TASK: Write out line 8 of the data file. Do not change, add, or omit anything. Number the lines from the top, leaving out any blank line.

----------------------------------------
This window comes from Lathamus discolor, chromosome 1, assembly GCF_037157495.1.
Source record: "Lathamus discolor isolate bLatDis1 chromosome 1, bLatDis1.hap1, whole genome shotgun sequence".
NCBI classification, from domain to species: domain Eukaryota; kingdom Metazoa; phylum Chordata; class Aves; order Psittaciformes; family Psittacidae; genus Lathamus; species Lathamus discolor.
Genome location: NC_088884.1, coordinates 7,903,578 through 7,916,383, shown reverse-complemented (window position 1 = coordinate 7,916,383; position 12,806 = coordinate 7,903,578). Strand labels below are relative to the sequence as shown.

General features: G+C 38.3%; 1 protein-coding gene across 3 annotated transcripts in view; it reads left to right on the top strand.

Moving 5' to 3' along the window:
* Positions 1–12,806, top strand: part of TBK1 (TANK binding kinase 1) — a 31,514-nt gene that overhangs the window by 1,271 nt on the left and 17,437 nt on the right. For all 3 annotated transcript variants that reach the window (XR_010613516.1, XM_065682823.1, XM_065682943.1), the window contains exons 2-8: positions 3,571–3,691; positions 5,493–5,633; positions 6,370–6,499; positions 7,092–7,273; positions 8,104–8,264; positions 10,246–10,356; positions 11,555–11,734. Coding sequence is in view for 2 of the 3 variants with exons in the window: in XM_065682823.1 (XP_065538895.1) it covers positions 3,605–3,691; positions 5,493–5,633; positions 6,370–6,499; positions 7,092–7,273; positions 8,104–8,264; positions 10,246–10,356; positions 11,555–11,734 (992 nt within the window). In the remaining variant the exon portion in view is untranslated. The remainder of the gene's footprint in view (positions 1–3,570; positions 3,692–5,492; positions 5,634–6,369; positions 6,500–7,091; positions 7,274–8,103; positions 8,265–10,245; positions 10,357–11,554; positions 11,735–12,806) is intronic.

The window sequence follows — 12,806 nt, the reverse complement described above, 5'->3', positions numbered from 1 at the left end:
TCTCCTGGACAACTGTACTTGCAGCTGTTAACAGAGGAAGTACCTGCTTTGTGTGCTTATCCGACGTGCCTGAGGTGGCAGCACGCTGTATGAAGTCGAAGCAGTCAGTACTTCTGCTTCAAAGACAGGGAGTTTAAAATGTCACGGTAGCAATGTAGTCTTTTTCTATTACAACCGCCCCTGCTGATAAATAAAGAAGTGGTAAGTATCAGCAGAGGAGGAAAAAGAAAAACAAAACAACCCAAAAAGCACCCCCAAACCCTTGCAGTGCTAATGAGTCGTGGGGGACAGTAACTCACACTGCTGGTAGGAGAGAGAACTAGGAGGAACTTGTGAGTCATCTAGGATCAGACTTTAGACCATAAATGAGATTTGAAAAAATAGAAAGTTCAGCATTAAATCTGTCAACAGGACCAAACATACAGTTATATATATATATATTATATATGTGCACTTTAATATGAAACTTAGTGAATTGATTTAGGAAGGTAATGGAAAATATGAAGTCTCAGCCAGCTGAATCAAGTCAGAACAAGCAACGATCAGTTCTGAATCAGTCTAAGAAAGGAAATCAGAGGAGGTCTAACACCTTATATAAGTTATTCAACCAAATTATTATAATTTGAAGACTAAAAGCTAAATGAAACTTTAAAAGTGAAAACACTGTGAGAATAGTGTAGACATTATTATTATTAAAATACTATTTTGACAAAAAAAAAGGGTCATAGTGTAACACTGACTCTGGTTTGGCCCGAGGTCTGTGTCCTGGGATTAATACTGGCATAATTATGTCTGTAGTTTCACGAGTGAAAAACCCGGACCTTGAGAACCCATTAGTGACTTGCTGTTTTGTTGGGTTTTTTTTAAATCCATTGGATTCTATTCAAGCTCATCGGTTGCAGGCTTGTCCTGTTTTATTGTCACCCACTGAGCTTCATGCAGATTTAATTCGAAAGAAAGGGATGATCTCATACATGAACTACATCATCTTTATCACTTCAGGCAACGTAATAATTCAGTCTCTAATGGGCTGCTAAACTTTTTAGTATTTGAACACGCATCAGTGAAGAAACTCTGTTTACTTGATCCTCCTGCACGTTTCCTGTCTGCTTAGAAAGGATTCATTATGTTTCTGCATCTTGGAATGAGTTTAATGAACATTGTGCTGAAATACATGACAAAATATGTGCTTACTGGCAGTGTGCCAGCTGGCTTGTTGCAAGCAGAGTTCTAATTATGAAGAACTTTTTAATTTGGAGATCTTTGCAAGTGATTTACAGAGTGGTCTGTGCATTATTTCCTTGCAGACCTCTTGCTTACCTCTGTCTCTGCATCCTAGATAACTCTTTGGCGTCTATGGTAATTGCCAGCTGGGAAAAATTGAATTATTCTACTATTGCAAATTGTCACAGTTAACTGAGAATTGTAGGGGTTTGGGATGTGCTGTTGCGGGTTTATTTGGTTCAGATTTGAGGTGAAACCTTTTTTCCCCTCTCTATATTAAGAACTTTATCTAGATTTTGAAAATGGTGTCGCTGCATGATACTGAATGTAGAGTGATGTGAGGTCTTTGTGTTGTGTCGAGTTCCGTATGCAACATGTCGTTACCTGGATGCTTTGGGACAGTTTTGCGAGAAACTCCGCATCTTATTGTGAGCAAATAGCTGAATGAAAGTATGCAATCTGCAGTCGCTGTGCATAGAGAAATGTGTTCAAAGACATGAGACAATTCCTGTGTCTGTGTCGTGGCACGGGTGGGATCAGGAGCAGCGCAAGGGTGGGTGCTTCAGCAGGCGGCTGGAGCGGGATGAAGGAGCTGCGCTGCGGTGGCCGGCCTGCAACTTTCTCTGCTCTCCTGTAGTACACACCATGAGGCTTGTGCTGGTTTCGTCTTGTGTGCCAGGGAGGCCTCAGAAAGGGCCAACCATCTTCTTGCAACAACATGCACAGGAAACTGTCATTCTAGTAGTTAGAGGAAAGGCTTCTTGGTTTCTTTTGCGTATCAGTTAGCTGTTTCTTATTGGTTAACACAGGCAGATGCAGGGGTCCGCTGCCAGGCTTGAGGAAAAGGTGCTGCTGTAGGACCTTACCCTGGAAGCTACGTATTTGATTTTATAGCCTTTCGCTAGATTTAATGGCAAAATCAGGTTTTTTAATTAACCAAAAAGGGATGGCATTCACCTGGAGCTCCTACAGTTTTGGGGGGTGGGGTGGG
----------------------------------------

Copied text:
The window sequence follows — 12,806 nt, the reverse complement described above, 5'->3', positions numbered from 1 at the left end: